Month: March 2017

Your Gallbladder

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Hanging out just below the liver’s right lobe is your hollow, pear-shaped gallbladder. When it’s full of bile that’s waiting to help digest some food, the organ can grow as long as 8 to 10 centimeters (cm), and as wide as 4 cm.

Unless you’ve had a gallstone or your gallbladder has been surgically removed, you probably think little of it. And that’s fine. But if it’s causing you serious pain or other problems, you may need to ditch this little organ.

Your gallbladder serves as a storage pouch.

While the liver is hard at work making the dark green bile that helps with digestion, the gallbladder holds the bile until you actually need it.

Gallstones are formed mostly from hardened cholesterol.

Gallstones form when one of two substances — cholesterol or bilirubin — become supersaturated in the bile and crystallize, much the way sugar crystallizes when someone makes rock candy. Bilirubin is a brownish-yellow substance found in bile that results when old red blood cells in the liver break down. Your body normally eliminates bilirubin through your bowels (it’s the reason for the color of feces). Bilirubin-caused gallstones are rarer than those formed from hardened cholesterol, and are more common in those with blood disorders, such as sickle cell anemia.

A low-cholesterol and low-fat diet is best for a healthy gallbladder.

A diet good for your heart is good for your gallbladder, too.

Any diet that would qualify as “heart-healthy” is “gallbladder-healthy,” too. That means a diet with some healthy monounsaturated fats, such as those in nuts, avocados, seeds, olives, peanut butter, and the oils from these products. Polyunsaturated fats should be part of that balanced diet, too, and are found in fatty fish, walnuts, flaxseeds, and vegetable oils. Avoiding foods that increase your cholesterol levels also reduces the risk of gallstones.

Almost as important as what you eat, however, is how frequently you eat. If you eat one large meal a day, it increases the likelihood of stones, because the bile sits in the gallbladder for a long period of time before it’s excreted.

The most common sign of gallstones is intense pain.

Up to 80 percent of people will never have symptoms for their gallstones, and nothing needs to be done about that. But if there is a problem, you’ll usually know it: the pain can be intense. The pain is generally described as sharp, stabbing, and very excruciating — a 10 on a scale of 1 to 10. The pain most commonly comes after eating a fatty meal because fat is the strongest trigger for the gallbladder to empty.

The pain typically occurs on the right side where your gallbladder is, below your breastbone, and can radiate to your back, Dr. Khandelwal says. It can last several hours and may be accompanied by nausea, she adds.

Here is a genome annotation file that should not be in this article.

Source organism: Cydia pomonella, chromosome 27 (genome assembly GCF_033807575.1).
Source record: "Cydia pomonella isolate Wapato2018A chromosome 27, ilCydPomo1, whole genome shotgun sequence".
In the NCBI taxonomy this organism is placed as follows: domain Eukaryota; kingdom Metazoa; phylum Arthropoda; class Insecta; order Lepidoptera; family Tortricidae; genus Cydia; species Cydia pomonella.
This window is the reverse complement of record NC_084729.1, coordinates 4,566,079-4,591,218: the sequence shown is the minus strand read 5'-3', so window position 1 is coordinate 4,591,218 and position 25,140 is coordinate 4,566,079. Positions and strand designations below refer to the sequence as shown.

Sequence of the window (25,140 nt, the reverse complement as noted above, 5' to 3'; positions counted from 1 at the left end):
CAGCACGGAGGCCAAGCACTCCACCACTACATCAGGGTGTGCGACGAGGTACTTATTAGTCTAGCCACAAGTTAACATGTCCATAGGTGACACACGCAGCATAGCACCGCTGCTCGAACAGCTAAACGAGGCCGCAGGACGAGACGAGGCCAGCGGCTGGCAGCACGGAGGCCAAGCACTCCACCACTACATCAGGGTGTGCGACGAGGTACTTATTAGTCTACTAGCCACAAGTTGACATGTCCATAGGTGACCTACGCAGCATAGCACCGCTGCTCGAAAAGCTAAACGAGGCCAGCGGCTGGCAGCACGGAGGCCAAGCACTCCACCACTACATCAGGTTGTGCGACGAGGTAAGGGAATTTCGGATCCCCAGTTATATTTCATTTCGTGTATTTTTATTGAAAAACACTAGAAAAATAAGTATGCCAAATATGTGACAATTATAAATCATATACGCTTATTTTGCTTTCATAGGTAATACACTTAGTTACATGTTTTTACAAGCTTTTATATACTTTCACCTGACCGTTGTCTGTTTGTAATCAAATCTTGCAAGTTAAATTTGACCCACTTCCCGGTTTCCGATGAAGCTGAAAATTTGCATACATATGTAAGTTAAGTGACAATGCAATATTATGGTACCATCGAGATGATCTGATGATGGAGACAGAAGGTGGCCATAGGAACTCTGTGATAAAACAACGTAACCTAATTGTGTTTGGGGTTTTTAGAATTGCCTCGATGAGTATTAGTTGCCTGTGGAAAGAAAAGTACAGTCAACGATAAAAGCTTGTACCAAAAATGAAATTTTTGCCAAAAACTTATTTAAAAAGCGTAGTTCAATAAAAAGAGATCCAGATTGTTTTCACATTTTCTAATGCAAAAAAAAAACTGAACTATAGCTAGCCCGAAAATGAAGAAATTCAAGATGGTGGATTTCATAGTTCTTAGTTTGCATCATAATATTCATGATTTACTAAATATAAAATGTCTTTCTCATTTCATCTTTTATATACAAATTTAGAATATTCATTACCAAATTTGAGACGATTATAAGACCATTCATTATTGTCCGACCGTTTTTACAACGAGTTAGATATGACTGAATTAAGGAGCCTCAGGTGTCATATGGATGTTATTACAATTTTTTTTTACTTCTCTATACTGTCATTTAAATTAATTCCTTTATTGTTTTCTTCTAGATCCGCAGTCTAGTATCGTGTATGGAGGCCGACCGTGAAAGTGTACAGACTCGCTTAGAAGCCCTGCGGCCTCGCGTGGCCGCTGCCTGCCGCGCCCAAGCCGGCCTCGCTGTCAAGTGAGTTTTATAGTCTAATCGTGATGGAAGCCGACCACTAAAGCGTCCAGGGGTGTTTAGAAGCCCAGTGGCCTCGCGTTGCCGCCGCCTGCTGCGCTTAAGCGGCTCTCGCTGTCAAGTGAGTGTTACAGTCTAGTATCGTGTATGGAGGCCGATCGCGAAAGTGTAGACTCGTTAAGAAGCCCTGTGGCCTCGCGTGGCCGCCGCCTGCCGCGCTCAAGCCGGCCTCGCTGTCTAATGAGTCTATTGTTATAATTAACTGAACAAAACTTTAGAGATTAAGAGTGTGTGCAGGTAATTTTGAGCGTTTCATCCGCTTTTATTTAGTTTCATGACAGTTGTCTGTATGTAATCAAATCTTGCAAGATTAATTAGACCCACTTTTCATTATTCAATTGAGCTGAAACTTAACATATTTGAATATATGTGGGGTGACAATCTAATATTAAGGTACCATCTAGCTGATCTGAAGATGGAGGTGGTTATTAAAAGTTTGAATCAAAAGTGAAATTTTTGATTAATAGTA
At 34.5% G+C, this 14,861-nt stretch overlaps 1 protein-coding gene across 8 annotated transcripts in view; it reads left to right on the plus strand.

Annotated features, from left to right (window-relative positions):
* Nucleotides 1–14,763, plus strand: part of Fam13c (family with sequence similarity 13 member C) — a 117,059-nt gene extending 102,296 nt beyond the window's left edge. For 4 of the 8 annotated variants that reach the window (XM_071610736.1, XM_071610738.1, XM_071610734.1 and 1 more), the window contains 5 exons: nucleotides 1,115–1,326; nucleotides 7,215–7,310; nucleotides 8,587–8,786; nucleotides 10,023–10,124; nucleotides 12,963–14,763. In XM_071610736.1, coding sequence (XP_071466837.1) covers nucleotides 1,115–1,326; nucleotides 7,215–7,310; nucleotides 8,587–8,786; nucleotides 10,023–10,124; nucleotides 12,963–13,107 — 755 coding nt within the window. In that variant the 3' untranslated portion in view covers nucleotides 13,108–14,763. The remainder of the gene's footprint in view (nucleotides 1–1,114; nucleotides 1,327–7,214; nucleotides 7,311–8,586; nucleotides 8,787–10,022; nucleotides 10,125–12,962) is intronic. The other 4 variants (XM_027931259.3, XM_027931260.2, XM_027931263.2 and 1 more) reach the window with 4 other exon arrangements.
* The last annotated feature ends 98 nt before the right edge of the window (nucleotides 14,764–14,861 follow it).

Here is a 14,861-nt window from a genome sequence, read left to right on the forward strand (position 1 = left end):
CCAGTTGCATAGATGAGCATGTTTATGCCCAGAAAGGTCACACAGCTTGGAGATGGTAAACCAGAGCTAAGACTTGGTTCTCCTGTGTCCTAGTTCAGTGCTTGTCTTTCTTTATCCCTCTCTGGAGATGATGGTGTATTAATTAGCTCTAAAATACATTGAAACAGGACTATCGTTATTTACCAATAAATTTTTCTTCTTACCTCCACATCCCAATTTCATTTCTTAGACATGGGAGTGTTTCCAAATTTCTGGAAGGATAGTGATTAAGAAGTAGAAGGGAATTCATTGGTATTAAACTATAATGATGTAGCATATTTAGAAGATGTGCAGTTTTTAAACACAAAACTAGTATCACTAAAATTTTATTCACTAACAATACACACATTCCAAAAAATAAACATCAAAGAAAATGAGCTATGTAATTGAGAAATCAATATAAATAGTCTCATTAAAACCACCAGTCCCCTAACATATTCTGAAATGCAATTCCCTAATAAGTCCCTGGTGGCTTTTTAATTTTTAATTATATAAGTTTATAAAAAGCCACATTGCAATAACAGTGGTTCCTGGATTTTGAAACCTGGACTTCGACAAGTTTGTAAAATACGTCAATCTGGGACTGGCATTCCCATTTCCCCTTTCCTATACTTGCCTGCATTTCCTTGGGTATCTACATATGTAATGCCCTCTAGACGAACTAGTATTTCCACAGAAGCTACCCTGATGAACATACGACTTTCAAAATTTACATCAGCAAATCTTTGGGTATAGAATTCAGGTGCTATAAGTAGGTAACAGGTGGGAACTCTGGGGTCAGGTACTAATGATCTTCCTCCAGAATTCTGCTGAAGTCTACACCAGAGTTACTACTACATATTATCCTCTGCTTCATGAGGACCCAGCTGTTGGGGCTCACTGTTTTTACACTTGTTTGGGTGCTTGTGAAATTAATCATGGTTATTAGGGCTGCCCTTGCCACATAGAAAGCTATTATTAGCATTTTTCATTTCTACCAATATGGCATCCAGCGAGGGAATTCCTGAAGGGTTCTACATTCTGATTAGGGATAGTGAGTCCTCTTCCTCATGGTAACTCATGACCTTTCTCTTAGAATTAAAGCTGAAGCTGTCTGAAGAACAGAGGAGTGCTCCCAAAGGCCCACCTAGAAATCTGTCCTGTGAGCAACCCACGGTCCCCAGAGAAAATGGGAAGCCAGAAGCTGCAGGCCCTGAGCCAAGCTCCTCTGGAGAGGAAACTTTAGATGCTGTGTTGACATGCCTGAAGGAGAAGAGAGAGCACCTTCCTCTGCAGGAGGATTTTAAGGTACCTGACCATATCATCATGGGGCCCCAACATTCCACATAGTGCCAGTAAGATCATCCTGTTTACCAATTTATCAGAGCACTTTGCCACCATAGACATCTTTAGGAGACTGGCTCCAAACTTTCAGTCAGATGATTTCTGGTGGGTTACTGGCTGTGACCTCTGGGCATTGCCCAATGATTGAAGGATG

But the pain can also be a dull ache on the right side, like an upset stomach or heartburn with bloating.

The best test for gallstone is an ultrasound.

The best test for gallstones is an ultrasound. It’s quick and safe and gives us a lot of information about how the gallbladder looks, and it has pretty high accuracy. The ultrasound tech will be able to see gallstones or gallbladder irritation, such as a thickened wall or fluid around the gallbladder.

Some patients may be referred for a second kind of test called an HIDA (hepatobiliary) scan, in which a radioactive chemical is injected into your arm and the tech watches what happens when it reaches your gallbladder. Generally, HIDA scans are only performed on patients who have other underlying conditions or who have gallbladder pain symptoms, but no stones on an ultrasound.

Escaped stones could lead to jaundice or pancreatitis and require surgery.

If it’s not causing symptoms, or if you pass it as a few lucky people do, nothing. But if they are causing trouble,the gallbladder may need to be removed. If the person is experiencing pain, called biliary colic, or develops a gallbladder infection, called cholecystitis, gallbladder surgery is probably needed.

If the stones get outside your gallbladder and travel down the duct, they can cause some pretty serious complications, so it’s important to have them taken care of if you’re having a problem.

Escaped stones can cause obstructions in the ducts that lead to jaundice or pancreatitis, Any of these symptoms would require gallbladder surgery, called cholecystectomy.

Gallbladder removal surgery is usually an outpatient procedure, with a short recovery time and for most people,no long-lasting effects.

 

From Everyday Health

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da Vinci Hernia Surgery

da Vinci® Hernia Surgery

Cross Section Ventral Hernia-and-Repaired HerniaIf you have a hernia it can be done using open surgery or minimally invasive surgery. During hernia surgery, the weak tissue in the wall of the stomach or groin is secured and any holes are closed.